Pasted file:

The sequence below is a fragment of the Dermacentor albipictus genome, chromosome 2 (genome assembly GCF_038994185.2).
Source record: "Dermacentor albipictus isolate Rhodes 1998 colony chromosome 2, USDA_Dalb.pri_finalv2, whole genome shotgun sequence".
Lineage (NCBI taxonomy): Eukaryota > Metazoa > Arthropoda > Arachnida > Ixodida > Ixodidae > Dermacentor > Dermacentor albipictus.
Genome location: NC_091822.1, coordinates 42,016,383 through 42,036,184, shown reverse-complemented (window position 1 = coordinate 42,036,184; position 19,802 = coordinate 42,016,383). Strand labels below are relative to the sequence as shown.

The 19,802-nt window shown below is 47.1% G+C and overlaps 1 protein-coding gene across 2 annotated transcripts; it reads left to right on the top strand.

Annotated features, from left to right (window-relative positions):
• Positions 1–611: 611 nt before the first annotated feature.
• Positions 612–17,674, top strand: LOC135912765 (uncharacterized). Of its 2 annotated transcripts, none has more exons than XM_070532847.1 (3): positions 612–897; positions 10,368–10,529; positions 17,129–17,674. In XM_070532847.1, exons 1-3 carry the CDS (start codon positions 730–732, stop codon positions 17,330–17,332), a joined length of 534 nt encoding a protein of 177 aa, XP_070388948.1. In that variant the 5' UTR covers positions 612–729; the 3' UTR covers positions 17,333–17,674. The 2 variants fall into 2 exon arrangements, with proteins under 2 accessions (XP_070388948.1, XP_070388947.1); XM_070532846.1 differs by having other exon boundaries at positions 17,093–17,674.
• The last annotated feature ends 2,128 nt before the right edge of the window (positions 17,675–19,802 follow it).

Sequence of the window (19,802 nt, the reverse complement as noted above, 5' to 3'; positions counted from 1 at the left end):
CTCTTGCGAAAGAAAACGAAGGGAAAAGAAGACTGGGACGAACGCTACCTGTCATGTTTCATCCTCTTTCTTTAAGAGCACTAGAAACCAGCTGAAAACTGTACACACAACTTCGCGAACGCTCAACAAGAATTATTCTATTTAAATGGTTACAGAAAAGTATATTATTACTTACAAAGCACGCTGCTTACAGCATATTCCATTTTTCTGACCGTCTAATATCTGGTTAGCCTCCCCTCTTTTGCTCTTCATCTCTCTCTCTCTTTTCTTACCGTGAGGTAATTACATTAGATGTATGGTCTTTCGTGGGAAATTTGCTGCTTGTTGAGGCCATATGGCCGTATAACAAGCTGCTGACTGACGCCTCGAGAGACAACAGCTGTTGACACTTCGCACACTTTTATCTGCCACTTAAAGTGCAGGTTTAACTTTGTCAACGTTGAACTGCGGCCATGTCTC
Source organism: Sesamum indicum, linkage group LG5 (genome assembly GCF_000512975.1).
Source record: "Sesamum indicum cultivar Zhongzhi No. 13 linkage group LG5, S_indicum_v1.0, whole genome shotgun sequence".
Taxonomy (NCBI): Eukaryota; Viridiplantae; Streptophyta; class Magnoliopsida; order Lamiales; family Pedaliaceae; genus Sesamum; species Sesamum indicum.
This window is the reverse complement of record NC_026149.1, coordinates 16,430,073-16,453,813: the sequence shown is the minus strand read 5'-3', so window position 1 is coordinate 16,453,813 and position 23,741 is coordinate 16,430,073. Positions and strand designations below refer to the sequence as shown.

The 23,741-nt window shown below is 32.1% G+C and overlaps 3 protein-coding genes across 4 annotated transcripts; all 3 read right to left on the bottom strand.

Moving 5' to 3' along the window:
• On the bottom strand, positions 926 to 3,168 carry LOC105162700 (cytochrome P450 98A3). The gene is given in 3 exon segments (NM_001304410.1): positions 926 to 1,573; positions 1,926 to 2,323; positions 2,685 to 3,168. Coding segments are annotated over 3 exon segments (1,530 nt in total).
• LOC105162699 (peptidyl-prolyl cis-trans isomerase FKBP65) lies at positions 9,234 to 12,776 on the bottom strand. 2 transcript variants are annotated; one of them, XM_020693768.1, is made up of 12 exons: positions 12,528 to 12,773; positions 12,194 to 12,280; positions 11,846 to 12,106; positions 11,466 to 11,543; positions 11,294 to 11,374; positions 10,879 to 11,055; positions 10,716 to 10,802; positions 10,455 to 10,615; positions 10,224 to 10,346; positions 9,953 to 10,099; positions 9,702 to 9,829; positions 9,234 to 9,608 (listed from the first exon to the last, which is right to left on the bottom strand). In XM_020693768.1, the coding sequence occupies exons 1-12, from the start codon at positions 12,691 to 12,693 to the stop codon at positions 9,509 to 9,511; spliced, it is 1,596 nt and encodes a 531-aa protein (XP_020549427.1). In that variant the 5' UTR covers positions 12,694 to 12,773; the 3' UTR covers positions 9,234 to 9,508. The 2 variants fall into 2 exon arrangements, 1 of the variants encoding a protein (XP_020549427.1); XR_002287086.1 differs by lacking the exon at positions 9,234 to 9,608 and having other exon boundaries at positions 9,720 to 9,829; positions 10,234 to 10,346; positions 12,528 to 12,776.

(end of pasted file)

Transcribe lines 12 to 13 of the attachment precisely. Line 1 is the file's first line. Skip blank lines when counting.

Source organism: Sesamum indicum, linkage group LG5 (genome assembly GCF_000512975.1).
Source record: "Sesamum indicum cultivar Zhongzhi No. 13 linkage group LG5, S_indicum_v1.0, whole genome shotgun sequence".